Commencement exercises at College of the Atlantic this year are set for June 8. ISLANDER FILE PHOTO

Peace activist Koko Kondo is COA commencement speaker



BAR HARBOR — Peace activist and prominent atomic bomb survivor Koko Tanimoto Kondo will give the keynote speech at College of the Atlantic’s commencement on Saturday, June 8 at 2 p.m.

Kondo was eight months old in 1945 when the first atomic bomb was dropped just a half-mile from her home in Hiroshima, burying her mother and herself under their home. Too young to remember details of the event, Kondo grew up witnessing its horrific consequences. Her father, Reverend Kiyoshi Tanimoto, one of the six survivors featured in John Hersey’s book “Hiroshima” was instrumental in rebuilding the city and promoting a message of peace through the Hiroshima Maiden Project, which assisted young girls who had been disfigured from the attack, and the Moral Adoption Project, which supported war orphans.

Kondo received her undergraduate degree from American University in 1969 and since then has told the world the story of the hibakwha, which means “explosion-affected people.” She fosters peace through the Children as the Peacemakers organization, the American University Nuclear Studies Institute, and the Tanimoto Peace Foundation.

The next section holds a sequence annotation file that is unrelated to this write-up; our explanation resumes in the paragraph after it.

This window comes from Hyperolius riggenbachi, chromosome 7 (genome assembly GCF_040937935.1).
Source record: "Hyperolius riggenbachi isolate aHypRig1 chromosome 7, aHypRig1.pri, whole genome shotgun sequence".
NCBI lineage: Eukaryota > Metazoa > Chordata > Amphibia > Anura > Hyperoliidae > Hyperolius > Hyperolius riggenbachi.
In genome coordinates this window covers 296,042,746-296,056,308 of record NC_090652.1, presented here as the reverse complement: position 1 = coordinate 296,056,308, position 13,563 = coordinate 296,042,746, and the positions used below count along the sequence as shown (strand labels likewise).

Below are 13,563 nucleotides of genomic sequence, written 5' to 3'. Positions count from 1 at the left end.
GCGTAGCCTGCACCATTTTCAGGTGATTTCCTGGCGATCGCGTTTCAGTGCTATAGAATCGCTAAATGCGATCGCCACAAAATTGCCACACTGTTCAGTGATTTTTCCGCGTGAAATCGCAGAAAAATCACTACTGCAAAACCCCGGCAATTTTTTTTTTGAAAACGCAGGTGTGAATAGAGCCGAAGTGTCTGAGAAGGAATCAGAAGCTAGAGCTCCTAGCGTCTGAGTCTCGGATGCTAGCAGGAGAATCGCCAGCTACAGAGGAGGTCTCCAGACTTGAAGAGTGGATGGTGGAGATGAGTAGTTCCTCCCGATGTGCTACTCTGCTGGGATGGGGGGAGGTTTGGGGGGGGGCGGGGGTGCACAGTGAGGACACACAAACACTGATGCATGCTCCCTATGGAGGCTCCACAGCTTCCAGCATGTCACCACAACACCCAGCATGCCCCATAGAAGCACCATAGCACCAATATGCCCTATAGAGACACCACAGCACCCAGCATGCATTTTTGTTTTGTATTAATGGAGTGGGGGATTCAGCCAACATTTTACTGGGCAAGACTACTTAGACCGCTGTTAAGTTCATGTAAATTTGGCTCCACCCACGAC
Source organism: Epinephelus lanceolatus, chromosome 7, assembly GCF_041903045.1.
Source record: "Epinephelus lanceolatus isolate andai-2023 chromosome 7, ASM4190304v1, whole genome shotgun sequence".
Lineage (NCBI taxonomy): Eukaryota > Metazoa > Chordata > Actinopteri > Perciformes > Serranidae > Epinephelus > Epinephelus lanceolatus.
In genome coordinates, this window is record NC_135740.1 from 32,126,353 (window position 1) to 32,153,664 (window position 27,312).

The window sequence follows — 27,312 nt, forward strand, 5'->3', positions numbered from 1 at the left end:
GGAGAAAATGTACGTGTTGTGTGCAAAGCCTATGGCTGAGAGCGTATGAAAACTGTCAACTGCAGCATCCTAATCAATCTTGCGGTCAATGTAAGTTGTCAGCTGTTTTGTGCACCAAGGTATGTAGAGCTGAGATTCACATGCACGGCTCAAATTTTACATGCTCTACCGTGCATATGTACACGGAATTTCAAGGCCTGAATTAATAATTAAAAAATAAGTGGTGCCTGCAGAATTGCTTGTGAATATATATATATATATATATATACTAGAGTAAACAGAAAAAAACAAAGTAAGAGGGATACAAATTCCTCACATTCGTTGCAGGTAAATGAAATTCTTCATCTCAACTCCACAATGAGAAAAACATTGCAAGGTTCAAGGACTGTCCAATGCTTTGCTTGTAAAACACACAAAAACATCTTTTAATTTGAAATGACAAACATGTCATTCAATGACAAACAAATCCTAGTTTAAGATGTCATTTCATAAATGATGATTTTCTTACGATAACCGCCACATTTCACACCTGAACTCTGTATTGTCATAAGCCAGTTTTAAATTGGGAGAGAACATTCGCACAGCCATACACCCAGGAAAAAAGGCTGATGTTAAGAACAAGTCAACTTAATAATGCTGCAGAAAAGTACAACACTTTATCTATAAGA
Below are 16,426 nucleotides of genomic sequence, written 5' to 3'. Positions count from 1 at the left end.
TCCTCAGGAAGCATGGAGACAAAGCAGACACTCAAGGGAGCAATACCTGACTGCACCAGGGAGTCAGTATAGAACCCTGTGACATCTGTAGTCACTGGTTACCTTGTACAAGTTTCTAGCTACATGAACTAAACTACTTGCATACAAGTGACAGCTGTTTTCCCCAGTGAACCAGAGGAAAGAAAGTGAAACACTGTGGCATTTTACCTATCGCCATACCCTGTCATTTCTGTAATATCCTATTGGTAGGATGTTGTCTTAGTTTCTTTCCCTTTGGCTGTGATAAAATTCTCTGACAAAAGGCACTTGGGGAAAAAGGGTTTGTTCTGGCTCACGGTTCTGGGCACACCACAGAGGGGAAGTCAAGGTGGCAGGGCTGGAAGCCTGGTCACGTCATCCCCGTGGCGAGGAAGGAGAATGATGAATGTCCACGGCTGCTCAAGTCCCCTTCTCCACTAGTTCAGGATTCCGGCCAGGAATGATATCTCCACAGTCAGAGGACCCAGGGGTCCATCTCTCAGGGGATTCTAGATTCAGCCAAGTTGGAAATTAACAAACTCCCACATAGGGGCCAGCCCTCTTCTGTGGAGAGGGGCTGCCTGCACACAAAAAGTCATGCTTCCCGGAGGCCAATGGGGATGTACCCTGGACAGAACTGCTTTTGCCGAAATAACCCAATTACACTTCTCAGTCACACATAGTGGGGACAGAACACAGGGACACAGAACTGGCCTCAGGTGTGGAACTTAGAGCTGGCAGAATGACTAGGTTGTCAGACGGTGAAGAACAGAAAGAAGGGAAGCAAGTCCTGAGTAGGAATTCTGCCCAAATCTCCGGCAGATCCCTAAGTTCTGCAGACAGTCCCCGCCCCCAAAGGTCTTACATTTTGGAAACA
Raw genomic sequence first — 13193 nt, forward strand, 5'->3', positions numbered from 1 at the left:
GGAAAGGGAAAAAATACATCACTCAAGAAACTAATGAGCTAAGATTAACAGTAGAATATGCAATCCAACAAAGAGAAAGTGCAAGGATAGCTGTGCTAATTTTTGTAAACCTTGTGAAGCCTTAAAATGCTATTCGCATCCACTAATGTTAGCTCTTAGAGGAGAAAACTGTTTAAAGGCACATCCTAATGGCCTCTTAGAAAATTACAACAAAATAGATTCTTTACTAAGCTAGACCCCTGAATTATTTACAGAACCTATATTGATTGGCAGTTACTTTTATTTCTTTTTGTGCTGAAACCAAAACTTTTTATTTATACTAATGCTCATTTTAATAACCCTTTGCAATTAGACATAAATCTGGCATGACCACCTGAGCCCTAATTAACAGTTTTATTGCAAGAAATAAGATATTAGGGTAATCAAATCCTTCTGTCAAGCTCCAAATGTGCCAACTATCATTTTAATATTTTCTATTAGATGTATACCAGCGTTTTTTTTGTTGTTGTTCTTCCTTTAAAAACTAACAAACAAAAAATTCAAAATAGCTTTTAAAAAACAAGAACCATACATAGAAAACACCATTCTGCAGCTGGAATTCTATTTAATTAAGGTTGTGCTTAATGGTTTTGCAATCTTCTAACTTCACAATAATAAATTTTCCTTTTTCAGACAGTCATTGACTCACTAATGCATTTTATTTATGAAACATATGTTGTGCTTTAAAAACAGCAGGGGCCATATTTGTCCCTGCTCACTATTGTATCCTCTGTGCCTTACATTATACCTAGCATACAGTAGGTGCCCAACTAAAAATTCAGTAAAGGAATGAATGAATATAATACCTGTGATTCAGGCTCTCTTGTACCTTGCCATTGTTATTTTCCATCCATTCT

“I am delighted that Koko Kondo will be sharing her inspirational message with the COA graduating class and their friends and family,” said College of the Atlantic provost Ken Hill. “As an atomic bomb survivor, she is able to speak with authority about the horror of war, the need for resilience, the imperative of world peace, and the power of forgiveness. Simply put, she is one of the most influential speakers I have witnessed in my lifetime.”

In 1955, Kondo and her father appeared on the popular television program “This is Your Life,” where they met Captain Robert A. Lewis, co-pilot of Enola Gay, the B-29 which dropped the atomic bomb on Hiroshima. For Kondo, the meeting was a life-changing, transformative experience. She learned to embrace the enormous contradictions and paradoxes of her hibakusha experiences, and now exudes an inspiring, affirmative energy and compassion.

“Koko is one of the most kind, warm, and captivating people I have ever met. Her story is a testament to peace I believe every person should hear,” said COA student Devyn Adams. “It has been 74 years since the atomic bombings of Hiroshima and Nagasaki, and there will soon be a time when survivors are no longer here to tell their stories. Now is the time to listen, and to carry these stories with us into the future.”

Kondo will receive an honorary Master of Philosophy degree in human ecology, as will recently retired Acadia National Park wildlife biologist Bruce Connery.

Contact 801-5623.

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